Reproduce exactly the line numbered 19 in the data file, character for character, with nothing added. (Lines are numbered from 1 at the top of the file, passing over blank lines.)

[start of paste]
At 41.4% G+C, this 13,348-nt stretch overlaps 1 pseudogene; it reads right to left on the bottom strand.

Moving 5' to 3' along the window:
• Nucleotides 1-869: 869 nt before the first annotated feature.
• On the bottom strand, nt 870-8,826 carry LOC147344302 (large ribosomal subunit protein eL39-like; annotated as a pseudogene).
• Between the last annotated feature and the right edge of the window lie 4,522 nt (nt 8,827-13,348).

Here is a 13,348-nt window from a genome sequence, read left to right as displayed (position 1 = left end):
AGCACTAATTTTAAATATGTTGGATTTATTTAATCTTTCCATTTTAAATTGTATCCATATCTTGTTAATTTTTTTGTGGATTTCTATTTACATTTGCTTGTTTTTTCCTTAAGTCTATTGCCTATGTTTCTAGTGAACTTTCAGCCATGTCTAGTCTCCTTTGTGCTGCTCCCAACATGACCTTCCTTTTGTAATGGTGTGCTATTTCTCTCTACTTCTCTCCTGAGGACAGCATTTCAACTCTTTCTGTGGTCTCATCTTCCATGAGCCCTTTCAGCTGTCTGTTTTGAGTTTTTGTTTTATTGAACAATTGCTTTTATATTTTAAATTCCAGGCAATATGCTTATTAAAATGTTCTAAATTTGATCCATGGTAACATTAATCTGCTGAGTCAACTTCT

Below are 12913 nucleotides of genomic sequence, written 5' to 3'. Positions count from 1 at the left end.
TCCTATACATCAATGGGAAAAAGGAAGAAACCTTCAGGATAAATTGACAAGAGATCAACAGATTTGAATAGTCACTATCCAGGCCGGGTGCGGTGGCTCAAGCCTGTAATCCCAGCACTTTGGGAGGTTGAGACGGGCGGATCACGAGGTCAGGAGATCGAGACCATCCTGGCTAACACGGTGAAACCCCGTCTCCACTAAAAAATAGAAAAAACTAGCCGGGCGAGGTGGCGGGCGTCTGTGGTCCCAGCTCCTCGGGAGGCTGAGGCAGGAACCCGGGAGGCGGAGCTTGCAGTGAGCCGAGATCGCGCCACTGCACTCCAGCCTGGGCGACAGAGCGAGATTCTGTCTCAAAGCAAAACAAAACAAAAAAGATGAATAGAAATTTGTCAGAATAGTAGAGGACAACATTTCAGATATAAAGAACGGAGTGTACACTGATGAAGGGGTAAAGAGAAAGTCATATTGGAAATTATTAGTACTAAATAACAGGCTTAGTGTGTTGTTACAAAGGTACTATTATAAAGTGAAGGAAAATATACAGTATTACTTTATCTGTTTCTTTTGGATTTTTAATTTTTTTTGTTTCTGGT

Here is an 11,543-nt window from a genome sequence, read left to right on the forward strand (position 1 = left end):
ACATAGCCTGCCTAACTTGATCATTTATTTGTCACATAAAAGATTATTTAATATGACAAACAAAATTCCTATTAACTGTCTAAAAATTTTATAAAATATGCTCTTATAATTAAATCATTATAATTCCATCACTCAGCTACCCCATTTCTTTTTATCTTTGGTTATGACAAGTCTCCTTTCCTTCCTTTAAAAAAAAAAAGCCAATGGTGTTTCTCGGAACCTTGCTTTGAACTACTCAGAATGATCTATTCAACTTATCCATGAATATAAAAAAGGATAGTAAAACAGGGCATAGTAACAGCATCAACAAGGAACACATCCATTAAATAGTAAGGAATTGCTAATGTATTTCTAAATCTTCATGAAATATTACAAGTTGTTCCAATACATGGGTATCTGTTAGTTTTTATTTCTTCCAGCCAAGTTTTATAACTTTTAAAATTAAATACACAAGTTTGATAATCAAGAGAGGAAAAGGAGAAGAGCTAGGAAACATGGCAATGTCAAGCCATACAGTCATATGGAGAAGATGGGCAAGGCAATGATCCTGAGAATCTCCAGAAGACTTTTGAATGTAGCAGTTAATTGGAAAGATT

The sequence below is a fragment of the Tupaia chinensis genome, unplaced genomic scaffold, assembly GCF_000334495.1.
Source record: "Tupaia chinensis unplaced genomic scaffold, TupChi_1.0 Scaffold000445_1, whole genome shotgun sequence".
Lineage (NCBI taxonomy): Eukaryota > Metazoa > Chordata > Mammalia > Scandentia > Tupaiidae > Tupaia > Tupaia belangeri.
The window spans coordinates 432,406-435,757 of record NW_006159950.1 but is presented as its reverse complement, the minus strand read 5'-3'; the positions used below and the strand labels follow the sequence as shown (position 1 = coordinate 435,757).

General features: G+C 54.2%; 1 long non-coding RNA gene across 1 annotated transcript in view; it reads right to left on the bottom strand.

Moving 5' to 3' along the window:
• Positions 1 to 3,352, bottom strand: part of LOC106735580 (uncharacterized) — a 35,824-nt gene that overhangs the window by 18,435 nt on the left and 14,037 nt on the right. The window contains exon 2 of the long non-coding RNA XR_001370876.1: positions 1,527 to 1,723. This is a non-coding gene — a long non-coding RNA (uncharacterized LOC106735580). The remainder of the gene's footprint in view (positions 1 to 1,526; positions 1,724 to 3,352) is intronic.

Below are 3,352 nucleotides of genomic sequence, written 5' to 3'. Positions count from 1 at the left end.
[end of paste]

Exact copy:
Below are 3,352 nucleotides of genomic sequence, written 5' to 3'. Positions count from 1 at the left end.